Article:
Sony Pictures’ Oscar hopeful The Social Network not only had a good weekend at the box office with an estimated $23 million, but an even better weekend at the Academy Of Motion Picture Arts & Sciences. The film’s “official” West Coast member screening Saturday night at the Samuel Goldwyn theatre in Beverly Hills drew what was described by my spies there as “packed”, “three quarters full”, “about 800” crowd, depending on whom I spoke to. There was a lot of advance interest in this particular screening due to the fact that the blogosphere is early touting Social Network as an Oscar frontrunner for Best Picture — and, in some cases, even the frontrunner. But there’s also been speculation about whether the advanced age of some Academy members might preclude their enjoyment of this Facebook origins movie. Based on what I have been told today by voters who attended, Sony needn’t be too worried. But they are. A rep for the film took the time to send me an unsolicited email that read in part, “FYI, the Academy screening of The Social Network went really well last night. Very full, mix of young and older. Great response to the film throughout. Good applause at the end. Lots of conversation and chatting afterwards! It’s very exciting.”
Let me contrast that spin with my own reports from some of the members NOT associated with the film: “Good turnout tonight, possibly the best of the year to date. Reaction very good as well. Big applause at the end and good applause when the credits were over, though I have to say that I have seen what I think are beloved reactions and this was not one of those. Those are few indeed, but I think Sony should be very happy with the turnout.”
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And another: “I liked it, thought it was well-written, like [Aaron Sorkin’s] West Wing but unlike that I got bored and hated everyone two thirds of the way through, even the hot chicks so I think it won’t win Best Picture, nothing warm about it. The applause at the end was good and one-third stayed through the credits and applauded a little bit again. But nothing through the credits. But that may be the way they roll. All in all sort of like The Town reaction, but more people.”
Today, I called one of the more dedicated Academy moviegoers I know, a voter who has had an uncanny knack each year for casting a ballot that closely mirrors the eventual winners”. “Considering I am inept with emails and computers, I have to say I just loved this movie, particularly the portrayal of Mark Zuckerberg and his lack of social skills,” the member told me. He added that recent screenings of Wall Street: Money Never Sleeps and The Town were also impressive. But the member characterized last night’s Academy theatre as “really hopping” before jumping off the phone to head to later today’s Academy screenings of You Again and Easy A. Like I said, this person is dedicated.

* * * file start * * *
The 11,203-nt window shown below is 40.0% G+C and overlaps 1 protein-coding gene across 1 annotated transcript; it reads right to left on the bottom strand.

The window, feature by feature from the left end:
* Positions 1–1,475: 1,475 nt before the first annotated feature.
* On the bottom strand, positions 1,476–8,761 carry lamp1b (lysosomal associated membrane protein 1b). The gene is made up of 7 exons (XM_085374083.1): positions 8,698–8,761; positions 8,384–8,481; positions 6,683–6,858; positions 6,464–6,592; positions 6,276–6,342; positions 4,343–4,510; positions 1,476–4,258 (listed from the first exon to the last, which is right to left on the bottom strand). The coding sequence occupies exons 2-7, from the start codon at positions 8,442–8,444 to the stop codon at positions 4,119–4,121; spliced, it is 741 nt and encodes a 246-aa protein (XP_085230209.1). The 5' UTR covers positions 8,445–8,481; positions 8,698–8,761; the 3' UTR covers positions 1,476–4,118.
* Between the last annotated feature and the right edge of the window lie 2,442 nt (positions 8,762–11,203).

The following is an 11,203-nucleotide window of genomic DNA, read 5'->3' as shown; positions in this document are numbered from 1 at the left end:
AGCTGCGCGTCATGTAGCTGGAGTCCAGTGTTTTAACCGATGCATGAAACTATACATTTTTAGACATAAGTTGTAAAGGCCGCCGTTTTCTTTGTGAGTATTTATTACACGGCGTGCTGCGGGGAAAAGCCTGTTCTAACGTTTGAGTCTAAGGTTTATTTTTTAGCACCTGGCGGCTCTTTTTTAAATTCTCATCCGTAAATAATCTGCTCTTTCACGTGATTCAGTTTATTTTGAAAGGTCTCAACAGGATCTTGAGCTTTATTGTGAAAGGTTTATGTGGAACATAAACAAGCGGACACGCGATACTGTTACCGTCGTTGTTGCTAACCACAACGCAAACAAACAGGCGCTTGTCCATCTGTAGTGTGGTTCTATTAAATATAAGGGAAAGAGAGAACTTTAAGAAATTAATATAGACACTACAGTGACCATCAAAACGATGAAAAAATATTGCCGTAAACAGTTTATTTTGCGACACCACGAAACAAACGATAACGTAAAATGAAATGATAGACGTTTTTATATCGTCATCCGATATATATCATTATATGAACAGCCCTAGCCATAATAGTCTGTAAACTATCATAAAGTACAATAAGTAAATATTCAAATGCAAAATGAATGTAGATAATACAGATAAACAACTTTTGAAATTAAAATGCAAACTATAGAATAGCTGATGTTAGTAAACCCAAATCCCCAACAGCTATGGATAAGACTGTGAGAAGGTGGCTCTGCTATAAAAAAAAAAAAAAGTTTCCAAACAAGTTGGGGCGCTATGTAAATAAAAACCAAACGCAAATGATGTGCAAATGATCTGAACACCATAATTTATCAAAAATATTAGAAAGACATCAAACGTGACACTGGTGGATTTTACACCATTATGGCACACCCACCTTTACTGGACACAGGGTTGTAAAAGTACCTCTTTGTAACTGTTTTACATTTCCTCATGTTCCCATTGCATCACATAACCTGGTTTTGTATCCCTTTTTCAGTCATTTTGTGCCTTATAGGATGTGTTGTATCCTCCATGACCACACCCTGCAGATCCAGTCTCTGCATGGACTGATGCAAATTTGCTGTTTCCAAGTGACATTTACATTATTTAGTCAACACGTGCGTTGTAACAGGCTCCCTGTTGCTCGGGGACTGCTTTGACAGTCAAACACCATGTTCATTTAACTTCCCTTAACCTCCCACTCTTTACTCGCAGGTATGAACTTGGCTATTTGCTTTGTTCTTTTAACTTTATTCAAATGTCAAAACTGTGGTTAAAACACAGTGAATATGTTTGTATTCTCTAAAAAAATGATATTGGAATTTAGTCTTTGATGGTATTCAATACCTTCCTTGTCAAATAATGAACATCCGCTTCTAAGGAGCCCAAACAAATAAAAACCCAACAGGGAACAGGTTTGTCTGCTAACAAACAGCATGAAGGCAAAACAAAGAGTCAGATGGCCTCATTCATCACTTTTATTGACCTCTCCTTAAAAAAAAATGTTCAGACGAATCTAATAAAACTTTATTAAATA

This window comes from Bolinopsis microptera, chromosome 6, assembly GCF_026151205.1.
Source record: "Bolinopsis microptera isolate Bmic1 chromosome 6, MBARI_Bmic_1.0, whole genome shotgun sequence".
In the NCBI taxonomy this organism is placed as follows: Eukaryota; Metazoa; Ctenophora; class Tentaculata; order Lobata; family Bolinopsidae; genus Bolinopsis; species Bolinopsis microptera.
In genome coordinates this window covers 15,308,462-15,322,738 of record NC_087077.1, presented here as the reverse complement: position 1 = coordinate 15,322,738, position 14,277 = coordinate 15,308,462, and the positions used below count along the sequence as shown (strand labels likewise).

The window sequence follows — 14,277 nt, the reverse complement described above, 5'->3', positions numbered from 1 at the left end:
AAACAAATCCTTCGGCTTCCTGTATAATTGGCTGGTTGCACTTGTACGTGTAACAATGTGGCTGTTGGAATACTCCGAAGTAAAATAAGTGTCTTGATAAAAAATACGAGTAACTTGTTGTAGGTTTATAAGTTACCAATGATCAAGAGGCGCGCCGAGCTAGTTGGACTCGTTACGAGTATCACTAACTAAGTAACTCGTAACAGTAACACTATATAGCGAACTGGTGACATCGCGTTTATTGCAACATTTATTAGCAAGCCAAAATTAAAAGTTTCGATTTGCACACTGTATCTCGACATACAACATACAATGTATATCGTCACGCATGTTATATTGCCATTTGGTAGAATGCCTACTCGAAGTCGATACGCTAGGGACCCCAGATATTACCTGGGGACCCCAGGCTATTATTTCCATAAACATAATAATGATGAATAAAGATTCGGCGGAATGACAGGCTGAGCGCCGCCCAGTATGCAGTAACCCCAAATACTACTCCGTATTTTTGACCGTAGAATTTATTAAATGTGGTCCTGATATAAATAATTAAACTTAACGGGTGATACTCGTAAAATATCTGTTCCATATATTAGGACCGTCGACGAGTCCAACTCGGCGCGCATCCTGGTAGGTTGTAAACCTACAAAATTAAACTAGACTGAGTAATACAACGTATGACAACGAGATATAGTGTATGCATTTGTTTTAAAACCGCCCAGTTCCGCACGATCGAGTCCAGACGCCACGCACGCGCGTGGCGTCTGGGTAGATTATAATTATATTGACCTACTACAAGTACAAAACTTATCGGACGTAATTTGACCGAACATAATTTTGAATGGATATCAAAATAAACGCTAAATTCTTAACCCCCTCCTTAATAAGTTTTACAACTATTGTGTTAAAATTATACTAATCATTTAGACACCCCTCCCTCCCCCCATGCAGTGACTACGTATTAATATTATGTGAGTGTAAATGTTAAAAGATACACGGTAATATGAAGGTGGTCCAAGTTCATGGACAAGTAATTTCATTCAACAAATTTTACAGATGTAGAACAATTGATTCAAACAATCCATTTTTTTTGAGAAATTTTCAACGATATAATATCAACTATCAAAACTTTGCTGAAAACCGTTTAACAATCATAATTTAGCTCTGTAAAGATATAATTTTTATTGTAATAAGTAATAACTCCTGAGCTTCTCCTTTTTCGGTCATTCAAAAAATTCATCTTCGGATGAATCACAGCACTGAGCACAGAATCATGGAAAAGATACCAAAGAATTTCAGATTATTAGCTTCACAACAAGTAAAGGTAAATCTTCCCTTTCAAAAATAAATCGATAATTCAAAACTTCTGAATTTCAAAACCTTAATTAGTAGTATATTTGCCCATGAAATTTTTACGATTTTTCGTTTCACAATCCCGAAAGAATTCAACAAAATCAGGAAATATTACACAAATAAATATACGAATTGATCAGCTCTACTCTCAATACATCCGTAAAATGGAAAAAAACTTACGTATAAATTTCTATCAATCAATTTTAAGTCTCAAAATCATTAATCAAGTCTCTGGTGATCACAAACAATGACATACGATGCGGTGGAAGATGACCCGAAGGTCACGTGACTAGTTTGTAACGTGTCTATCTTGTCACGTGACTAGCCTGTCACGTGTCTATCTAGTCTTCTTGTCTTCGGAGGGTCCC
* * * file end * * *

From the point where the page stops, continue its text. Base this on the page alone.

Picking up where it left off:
Thursday night a silence fell over the cavernous Samuel Goldwyn Theatre as the Academy’s latest tributee, writer/director/producer Blake Edwards, asked for a moment to remember Tony Curtis who had just died less than 24 hours earlier. The 88-year-old Edwards was there to participate in an on-stage conversation about his career for the Academy’s annual Jack Oakie Celebration of Comedy in Film and said he had mixed feelings about being amusing in light of Curtis’ sudden passing. Edwards and Curtis worked together on several films including Mister Cory (1957) and The Perfect Furlough (1959) along with huge box office hits Operation Petticoat (1959) and The Great Race (1965). He said he was hit hard after he just happened to turn on the TV and heard of the star’s death — even though he admitted he and Curtis had a “falling out” at one point. Nevertheless, the show must go on — and it did to an enthusiastic sold-out house that included many collaborators and stars of Edwards’ movies including his wife Julie Andrews and daughter Jennifer Edwards.
The entertaining evening featured a liberal dose of clips of The Pink Panther (1964), 10 (1979), Breakfast At Tiffany’s (1961), The Party (1968), and Victor Victoria, the 1982 farce that ironically brought Edwards his one and only Oscar nomination (for adapting the screenplay). Of course, the Academy gave him an honorary statuette in 2003 which he accepted in his signature slapstick style: by rolling across the stage in a wheelchair. Host Walter Mirisch (whose company produced Panther and Party) then led the director through a series of observations and anecdotes about his long career. The highlights included a tale about the Paramount exec who, following a preview of Breakfast At Tiffany’s, told Edwards to get rid of “that fucking song”, which of course turned out to be the classic Oscar-winner “Moon River”. Edwards said Audrey Hepburn told the exec, “Over my dead body.” Edwards also talked about what “a pain in the ass” Peter Sellers was while confessing that the unpredictable comic genius could be schizophrenically charming at the same time. “What can you say about a guy who had nightly conversations with his dead mother?” Blake noted.
Surprisingly, there were no behind-the-scenes stories about his notorious 1981 anti-Hollywood satire S.O.B. even though it was chosen to be shown in its entirety after the discussion. Blake and Julie obviously see this as a very personal film about a producer who makes a huge musical flop starring his wife — a Julie Andrews-style beloved star played by, well, Julie Andrews — and then reshoots it as a soft core flick focusing on Andrews’ rack. The film was inspired by Edwards’ battles with Paramount over his disastrous 1970 flop Darling Lili.
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